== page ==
Still, this country could use more of this entertaining stuff.

  13. I was bewildered after hearing Palin's remark about the only difference between hockey moms and pitbulls is lipstick. My dog Early sported quite a lipstick during his presence on earth and he wasn't a pitbull or a bitch. Maybe I just don't appreciate what passes as 'publican humor.

  14. "Shining wit" is great, but I agree with Larry Birnbaum that political wit may arouse the snarky in disproportionate numbers. And Newt is nothing if not snarky. William Buckley is the apotheosis of snarkiness, IMHO. Fun, but no substitute for sincerity and insight. The one-upsmanship of making a cutting joke in no way signifies the superiority of one's position. And while there are a few good jokes in Grayson's text, it's not exactly a boffo monologue–despite the fact that I couldn't agree more with Grayson's opinion of Palin's character.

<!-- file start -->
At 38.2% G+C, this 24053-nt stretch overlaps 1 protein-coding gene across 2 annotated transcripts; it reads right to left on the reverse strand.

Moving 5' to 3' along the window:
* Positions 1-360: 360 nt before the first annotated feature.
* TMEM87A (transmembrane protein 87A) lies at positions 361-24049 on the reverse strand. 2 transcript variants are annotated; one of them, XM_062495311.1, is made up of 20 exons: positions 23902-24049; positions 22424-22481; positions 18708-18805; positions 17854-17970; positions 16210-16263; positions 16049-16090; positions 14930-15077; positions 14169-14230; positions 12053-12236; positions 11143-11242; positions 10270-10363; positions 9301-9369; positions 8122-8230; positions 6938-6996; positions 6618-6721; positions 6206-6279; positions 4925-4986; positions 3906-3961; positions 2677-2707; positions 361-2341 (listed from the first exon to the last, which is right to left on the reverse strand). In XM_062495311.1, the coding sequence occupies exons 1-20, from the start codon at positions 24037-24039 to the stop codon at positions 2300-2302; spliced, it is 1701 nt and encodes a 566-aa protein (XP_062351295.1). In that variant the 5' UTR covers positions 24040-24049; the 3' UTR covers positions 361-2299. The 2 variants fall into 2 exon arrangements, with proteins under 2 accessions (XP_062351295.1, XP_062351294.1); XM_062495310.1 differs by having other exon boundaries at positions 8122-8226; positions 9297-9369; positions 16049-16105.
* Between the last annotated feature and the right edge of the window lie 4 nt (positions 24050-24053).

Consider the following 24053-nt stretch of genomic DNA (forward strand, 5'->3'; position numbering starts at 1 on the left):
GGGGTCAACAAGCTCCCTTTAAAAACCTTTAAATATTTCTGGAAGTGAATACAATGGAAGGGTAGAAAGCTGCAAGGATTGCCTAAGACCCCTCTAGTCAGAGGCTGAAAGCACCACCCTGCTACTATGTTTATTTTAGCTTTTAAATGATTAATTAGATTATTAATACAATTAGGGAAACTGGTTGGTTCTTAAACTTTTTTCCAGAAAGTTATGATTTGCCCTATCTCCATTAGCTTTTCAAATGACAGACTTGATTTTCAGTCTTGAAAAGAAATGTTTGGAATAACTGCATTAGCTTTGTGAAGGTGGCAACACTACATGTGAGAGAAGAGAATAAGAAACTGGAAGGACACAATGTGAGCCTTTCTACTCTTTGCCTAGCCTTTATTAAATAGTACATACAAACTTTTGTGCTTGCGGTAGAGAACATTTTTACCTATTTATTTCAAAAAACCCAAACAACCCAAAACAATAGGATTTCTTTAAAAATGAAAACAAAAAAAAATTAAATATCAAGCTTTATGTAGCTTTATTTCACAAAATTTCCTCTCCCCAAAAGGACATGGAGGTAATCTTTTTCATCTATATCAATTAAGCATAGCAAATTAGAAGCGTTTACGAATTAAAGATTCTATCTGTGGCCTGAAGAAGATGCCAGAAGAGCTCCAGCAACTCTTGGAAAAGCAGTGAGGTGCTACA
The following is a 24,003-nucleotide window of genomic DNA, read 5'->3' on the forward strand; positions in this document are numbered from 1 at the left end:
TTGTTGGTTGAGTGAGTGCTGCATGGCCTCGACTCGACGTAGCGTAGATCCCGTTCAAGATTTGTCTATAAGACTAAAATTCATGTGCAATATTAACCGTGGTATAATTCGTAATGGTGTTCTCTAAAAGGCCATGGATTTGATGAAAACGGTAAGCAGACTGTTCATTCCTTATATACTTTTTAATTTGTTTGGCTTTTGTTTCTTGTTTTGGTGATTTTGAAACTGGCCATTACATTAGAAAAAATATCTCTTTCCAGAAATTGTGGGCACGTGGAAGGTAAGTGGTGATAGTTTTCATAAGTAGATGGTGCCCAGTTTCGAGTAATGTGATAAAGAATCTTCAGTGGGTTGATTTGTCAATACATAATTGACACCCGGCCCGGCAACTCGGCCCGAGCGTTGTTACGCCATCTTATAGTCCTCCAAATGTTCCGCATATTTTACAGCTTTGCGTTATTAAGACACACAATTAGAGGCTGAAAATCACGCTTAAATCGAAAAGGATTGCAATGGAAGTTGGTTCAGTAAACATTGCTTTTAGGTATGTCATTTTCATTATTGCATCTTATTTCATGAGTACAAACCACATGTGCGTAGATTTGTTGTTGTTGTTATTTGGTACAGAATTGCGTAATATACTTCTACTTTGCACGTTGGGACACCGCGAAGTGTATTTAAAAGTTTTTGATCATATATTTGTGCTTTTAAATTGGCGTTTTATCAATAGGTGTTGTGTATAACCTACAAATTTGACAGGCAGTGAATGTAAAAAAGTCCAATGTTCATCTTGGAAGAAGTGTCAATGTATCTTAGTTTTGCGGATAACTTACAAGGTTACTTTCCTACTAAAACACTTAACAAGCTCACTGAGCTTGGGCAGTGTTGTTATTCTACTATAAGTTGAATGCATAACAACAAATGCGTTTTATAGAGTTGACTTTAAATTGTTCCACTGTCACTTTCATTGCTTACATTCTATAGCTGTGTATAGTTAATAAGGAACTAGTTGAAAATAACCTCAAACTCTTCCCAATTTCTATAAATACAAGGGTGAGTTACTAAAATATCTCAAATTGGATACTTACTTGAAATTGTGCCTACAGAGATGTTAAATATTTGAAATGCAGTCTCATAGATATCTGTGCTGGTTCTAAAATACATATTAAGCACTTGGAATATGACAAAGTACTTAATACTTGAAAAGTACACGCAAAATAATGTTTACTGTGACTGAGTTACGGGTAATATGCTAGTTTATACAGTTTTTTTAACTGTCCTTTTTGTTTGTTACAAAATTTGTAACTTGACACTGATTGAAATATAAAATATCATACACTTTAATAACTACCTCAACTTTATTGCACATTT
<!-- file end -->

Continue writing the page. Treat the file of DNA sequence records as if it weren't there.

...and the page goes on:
15. He could have just gone with this line: “I look forward to an honest debate with Governor Palin on the issues, in the unlikely event that she ever learns anything about them,” and left it at that.

Comments are closed.